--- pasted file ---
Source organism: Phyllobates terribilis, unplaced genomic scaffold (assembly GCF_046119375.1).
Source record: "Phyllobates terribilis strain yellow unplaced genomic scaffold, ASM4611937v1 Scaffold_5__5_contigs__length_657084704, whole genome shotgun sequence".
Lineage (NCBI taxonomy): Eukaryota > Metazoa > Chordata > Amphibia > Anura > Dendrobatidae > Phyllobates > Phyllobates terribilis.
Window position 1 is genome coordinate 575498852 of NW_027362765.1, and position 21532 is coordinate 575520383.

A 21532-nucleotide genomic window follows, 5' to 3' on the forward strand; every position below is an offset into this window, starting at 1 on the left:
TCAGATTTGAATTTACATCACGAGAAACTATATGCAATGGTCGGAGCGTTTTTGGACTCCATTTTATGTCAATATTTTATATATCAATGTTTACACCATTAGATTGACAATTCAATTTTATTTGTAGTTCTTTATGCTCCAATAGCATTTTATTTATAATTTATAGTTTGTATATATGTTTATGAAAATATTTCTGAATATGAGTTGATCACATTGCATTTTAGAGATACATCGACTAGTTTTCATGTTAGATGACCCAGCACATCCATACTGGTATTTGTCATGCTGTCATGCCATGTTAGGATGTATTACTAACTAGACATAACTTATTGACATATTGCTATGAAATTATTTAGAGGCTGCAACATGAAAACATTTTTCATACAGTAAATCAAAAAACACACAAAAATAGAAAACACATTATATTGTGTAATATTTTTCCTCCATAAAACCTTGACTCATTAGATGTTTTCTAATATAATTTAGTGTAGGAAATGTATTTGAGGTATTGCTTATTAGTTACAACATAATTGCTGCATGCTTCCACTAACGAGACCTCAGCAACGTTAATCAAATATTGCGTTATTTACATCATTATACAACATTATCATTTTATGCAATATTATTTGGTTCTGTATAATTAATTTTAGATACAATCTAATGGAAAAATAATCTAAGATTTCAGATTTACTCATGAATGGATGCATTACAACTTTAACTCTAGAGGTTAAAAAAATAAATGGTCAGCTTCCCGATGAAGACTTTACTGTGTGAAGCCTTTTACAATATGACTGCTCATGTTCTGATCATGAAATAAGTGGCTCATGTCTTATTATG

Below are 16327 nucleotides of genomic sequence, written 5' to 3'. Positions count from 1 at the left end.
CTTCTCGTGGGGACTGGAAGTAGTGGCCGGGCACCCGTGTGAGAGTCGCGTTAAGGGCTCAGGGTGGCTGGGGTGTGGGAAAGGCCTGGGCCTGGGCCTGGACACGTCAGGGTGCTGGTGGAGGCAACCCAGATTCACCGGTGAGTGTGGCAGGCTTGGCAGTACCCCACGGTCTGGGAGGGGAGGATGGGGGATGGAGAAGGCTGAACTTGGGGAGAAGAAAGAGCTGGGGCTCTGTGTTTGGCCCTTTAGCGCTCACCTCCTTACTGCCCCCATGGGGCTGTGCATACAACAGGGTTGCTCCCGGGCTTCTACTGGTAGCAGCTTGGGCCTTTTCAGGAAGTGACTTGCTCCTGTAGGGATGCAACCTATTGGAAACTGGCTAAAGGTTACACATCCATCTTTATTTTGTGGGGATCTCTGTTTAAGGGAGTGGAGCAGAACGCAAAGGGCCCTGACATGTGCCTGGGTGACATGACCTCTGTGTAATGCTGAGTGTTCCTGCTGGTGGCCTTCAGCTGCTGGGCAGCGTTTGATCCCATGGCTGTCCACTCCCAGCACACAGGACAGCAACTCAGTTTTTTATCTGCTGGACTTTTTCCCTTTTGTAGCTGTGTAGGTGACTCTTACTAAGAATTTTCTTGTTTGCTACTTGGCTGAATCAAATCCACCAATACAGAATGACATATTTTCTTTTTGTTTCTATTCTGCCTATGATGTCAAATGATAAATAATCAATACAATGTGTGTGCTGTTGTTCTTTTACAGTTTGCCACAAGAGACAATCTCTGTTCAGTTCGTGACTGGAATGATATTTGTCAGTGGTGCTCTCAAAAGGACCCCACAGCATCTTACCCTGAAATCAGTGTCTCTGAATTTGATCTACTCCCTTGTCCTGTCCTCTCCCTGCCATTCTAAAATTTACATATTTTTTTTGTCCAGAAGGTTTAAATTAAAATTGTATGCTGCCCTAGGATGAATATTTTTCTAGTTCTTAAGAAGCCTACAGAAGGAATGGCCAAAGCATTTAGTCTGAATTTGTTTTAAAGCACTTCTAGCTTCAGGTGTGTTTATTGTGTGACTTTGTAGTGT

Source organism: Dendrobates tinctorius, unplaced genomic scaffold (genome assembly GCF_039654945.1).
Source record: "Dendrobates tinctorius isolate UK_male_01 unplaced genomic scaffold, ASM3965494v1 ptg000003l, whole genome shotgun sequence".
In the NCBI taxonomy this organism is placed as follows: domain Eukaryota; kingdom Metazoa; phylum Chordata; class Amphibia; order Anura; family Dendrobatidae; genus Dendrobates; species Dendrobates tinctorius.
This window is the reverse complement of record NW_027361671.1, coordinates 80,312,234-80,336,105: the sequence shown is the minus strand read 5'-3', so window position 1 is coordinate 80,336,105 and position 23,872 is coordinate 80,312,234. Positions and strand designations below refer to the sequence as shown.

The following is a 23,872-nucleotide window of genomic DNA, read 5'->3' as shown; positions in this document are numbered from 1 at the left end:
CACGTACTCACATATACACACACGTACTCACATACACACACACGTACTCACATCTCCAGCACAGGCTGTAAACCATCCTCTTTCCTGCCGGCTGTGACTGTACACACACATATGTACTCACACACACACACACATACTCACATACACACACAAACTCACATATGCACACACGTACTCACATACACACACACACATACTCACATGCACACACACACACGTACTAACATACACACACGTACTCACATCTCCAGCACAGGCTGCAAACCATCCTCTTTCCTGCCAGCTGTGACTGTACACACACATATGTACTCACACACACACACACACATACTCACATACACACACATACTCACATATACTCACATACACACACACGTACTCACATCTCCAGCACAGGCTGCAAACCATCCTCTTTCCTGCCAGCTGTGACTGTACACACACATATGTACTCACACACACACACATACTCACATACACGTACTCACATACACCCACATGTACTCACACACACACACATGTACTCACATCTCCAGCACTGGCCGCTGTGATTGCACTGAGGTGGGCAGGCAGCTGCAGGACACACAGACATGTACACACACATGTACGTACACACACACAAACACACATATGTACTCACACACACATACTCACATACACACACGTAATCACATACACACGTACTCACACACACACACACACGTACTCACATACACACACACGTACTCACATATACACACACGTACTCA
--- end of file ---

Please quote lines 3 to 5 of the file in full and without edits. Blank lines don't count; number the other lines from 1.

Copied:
Lineage (NCBI taxonomy): Eukaryota > Metazoa > Chordata > Amphibia > Anura > Dendrobatidae > Phyllobates > Phyllobates terribilis.
Window position 1 is genome coordinate 575498852 of NW_027362765.1, and position 21532 is coordinate 575520383.

A 21532-nucleotide genomic window follows, 5' to 3' on the forward strand; every position below is an offset into this window, starting at 1 on the left: